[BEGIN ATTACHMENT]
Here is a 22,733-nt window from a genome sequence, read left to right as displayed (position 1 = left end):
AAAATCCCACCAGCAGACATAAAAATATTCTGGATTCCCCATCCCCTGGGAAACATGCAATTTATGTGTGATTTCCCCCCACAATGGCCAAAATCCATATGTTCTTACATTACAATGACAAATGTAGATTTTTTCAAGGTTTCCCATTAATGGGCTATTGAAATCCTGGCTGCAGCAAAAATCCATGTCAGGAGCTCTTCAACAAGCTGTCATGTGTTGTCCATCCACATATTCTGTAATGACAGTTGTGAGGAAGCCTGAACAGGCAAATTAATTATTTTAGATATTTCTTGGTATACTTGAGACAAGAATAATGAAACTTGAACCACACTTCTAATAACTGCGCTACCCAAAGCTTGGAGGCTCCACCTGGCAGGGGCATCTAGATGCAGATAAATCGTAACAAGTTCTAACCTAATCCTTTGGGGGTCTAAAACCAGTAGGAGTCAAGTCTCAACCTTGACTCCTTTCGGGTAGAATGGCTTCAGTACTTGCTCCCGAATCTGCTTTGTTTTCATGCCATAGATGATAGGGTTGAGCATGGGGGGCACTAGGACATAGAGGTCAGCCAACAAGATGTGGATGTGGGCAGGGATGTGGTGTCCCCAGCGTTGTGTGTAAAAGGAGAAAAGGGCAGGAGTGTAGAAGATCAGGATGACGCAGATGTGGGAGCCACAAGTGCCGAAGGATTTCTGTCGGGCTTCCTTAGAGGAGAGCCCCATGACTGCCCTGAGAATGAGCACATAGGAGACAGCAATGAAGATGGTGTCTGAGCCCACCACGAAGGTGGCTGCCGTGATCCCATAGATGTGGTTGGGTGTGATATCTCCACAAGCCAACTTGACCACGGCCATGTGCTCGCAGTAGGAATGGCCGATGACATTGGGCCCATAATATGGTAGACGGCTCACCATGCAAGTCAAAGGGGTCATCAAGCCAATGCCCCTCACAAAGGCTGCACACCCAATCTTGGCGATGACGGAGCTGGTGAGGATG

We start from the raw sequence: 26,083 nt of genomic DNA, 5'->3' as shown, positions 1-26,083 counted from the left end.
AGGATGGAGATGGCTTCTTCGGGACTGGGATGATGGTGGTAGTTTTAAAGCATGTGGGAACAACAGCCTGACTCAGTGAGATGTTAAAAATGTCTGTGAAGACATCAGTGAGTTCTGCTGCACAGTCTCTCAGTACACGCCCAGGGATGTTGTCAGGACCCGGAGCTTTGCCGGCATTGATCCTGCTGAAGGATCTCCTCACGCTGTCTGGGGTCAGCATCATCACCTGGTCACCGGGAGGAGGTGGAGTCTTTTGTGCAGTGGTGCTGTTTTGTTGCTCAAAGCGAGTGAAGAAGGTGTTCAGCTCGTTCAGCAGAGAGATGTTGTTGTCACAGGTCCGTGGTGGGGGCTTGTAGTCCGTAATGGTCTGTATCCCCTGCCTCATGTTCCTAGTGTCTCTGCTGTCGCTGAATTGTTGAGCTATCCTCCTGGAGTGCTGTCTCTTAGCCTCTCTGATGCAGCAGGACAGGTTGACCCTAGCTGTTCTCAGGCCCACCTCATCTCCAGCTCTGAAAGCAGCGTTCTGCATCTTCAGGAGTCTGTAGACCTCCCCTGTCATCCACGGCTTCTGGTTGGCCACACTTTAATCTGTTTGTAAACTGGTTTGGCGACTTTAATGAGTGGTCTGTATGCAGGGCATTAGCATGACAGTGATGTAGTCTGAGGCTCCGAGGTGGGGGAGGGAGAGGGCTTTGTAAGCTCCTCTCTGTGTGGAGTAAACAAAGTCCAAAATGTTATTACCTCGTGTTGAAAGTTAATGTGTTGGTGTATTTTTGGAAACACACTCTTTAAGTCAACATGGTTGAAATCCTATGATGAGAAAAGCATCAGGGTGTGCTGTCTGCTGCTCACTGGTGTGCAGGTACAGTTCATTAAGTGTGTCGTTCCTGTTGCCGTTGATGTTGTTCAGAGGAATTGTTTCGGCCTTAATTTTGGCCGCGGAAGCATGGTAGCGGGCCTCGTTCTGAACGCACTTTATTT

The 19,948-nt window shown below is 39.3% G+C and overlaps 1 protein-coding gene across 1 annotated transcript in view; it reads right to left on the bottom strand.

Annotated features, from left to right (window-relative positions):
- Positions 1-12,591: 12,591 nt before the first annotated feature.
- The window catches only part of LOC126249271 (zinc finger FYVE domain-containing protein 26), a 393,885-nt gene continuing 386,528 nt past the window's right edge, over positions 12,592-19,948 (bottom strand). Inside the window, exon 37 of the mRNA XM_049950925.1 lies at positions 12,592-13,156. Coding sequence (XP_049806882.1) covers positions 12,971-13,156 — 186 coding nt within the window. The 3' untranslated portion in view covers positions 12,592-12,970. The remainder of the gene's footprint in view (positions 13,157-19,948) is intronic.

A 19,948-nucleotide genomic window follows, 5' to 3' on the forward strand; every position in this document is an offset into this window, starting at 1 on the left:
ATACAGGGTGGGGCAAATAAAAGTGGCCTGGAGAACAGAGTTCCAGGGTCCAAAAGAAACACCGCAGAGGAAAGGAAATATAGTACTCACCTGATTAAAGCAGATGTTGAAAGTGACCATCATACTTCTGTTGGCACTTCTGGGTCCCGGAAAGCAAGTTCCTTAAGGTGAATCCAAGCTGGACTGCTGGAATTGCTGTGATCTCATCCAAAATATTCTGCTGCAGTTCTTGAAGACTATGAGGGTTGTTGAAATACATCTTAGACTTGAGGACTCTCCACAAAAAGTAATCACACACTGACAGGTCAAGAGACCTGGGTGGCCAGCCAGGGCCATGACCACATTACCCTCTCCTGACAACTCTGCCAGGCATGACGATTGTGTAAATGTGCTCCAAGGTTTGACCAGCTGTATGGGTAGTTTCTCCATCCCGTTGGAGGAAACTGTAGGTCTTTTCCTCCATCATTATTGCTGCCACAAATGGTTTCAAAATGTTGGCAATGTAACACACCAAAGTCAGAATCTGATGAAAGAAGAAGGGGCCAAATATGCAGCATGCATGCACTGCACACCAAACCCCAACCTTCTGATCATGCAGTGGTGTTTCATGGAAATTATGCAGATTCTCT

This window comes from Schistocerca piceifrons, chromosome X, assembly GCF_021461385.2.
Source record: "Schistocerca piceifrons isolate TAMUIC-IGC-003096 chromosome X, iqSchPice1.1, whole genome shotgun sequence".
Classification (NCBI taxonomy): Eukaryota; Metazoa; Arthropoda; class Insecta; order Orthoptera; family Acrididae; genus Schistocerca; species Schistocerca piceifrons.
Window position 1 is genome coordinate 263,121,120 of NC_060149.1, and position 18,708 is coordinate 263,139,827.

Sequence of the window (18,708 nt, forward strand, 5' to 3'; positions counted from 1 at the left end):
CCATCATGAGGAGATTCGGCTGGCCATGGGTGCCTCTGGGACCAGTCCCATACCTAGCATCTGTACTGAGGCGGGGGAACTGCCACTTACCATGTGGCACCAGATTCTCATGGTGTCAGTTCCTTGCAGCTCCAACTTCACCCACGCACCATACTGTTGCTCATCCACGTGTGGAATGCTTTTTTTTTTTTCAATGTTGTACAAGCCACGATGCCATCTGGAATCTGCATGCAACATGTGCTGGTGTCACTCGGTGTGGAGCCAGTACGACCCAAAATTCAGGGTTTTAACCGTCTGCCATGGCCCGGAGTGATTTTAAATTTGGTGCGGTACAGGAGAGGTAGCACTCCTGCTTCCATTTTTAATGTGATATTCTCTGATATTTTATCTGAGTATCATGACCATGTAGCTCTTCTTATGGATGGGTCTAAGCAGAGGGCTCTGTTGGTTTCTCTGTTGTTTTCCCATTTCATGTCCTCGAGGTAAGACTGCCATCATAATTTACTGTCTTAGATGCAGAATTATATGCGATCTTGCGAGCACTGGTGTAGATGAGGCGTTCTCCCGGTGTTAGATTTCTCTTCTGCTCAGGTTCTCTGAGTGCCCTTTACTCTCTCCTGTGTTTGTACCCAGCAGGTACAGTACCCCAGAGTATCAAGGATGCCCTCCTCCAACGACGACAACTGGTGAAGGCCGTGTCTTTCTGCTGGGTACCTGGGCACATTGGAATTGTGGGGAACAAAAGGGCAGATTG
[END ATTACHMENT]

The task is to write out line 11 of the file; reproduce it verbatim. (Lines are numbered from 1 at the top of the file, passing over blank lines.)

This window comes from Schistocerca piceifrons, chromosome X, assembly GCF_021461385.2.